WW2010
University of Illinois

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CISK
how thunderstorms become hurricanes

Latent heat is simply heat released or absorbed by a substance (in this case, water vapor) as it changes its state. When water vapor condenses into liquid, it releases this heat into the surrounding atmosphere. The atmosphere around this condensation then warms.

Since warm air is less dense than cooler air, the warmer air takes up more space. This expansion of this air (red arrows) forces more air outside away from the center of the storm and the surface pressure (which is the weight of the air above the surface) decreases.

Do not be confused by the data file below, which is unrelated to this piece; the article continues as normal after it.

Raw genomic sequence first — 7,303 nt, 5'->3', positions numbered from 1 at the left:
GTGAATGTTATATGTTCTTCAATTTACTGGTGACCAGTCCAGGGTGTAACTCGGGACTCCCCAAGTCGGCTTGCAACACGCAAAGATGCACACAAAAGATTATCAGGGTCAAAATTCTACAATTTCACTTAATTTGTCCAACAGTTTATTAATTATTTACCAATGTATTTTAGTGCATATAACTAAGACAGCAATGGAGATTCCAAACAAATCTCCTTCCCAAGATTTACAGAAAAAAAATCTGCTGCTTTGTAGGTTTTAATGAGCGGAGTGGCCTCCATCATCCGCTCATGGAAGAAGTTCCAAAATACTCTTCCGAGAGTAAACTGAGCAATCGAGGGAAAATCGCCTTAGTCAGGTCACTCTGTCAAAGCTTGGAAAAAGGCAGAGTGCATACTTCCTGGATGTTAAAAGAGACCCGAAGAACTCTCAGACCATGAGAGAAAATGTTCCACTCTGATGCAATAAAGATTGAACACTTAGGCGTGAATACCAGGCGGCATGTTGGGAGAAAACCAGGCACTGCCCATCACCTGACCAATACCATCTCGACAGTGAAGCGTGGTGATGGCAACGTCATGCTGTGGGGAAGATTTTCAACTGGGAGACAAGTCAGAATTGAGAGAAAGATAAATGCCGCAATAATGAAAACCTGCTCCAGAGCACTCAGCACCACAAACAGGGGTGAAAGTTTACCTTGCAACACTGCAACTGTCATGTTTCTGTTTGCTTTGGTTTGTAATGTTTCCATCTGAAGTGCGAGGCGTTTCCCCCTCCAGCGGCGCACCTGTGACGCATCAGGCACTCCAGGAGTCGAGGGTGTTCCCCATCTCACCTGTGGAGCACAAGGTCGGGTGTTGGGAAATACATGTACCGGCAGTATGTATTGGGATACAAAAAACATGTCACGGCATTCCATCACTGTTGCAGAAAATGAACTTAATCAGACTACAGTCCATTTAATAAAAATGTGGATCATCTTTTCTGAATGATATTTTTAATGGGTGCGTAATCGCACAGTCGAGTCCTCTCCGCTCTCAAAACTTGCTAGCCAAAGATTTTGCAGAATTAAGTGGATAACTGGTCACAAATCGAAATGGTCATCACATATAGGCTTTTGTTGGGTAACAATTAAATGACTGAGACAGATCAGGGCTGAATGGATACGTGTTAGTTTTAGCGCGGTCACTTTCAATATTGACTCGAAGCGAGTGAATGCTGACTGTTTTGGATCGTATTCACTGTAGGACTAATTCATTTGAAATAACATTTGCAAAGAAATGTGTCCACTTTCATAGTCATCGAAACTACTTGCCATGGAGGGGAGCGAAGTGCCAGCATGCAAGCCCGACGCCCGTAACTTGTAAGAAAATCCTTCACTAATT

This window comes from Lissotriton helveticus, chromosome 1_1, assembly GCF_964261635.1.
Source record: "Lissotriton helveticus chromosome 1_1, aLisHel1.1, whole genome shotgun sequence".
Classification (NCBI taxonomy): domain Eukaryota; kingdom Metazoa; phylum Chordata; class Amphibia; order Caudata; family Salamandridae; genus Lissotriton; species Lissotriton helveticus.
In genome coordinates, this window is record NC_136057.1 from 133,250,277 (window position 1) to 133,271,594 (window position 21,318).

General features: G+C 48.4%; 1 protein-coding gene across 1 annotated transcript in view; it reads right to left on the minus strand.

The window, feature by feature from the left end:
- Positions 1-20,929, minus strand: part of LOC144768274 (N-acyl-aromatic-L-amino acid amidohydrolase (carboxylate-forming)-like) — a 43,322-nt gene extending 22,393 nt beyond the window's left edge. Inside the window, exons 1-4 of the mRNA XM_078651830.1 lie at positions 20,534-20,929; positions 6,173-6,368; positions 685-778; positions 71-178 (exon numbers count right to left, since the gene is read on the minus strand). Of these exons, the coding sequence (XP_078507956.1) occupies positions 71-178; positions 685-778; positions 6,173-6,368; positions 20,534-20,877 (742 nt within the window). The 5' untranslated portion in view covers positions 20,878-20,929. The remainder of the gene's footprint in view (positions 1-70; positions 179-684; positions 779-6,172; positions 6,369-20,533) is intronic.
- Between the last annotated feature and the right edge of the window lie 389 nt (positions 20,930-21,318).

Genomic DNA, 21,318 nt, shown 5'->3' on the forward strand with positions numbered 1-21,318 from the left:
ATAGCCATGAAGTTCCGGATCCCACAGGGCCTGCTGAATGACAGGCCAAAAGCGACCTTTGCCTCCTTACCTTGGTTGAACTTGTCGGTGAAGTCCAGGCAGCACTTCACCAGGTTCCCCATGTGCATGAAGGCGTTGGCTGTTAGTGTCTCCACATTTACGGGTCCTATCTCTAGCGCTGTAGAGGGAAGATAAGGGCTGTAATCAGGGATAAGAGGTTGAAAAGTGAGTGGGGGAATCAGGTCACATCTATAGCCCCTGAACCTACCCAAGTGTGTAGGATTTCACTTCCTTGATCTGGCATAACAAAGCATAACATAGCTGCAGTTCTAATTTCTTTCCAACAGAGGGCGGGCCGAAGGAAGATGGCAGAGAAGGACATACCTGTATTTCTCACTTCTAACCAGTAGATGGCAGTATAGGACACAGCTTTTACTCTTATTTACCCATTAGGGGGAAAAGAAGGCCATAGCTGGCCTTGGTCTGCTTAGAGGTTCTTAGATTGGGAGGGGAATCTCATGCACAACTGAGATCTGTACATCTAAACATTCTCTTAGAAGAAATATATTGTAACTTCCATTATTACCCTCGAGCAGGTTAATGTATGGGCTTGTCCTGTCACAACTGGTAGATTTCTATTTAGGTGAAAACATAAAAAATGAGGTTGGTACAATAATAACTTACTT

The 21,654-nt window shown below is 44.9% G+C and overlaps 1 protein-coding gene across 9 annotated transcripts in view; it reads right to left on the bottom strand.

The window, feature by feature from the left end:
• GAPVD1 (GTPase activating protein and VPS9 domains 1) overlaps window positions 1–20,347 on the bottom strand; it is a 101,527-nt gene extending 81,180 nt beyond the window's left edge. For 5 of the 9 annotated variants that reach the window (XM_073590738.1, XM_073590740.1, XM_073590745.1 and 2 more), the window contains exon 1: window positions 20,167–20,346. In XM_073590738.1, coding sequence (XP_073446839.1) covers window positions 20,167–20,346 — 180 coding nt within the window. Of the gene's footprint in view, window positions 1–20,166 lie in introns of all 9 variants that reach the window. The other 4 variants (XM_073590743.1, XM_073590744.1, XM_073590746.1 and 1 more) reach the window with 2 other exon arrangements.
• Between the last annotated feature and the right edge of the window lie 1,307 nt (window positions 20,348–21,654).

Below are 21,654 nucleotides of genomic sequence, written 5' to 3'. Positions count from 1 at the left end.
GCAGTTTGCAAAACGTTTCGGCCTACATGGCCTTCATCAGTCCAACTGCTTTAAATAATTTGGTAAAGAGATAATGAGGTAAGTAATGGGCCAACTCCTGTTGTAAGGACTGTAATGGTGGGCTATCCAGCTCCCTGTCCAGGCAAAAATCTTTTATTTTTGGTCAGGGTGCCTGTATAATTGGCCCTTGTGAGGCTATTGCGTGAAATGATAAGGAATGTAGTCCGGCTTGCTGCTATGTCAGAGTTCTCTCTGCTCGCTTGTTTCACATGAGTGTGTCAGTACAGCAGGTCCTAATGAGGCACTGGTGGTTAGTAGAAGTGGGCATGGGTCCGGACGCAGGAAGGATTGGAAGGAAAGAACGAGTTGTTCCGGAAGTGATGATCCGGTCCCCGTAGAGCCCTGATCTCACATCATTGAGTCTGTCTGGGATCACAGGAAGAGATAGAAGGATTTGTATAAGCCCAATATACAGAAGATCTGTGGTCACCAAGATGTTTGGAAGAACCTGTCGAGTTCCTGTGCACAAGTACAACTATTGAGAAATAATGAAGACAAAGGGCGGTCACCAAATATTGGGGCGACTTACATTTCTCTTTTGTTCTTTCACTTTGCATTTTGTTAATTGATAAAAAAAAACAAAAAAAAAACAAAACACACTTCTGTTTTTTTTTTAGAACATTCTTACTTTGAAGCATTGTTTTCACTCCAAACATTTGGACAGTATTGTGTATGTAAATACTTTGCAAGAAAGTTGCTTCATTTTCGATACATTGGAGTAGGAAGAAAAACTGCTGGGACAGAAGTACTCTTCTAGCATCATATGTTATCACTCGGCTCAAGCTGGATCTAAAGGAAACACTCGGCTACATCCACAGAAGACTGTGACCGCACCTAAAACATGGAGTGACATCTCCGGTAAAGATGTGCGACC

When the surface pressure decreases, a larger pressure gradient is formed, and more air converges towards the center of the storm. This creates more surface convergence and causes more warm moist surface air to rise above the surface. This air, as it cools, condenses into clouds. While it does this, it releases even more latent heat.

This cycle continuously repeats itself each time intensifying the storm until other factors, such as cool water, land, or high wind shear act to weaken it.


Terms for using data resources. CD-ROM available.
Credits and Acknowledgments for WW2010.
Department of Atmospheric Sciences (DAS) at
the University of Illinois at Urbana-Champaign.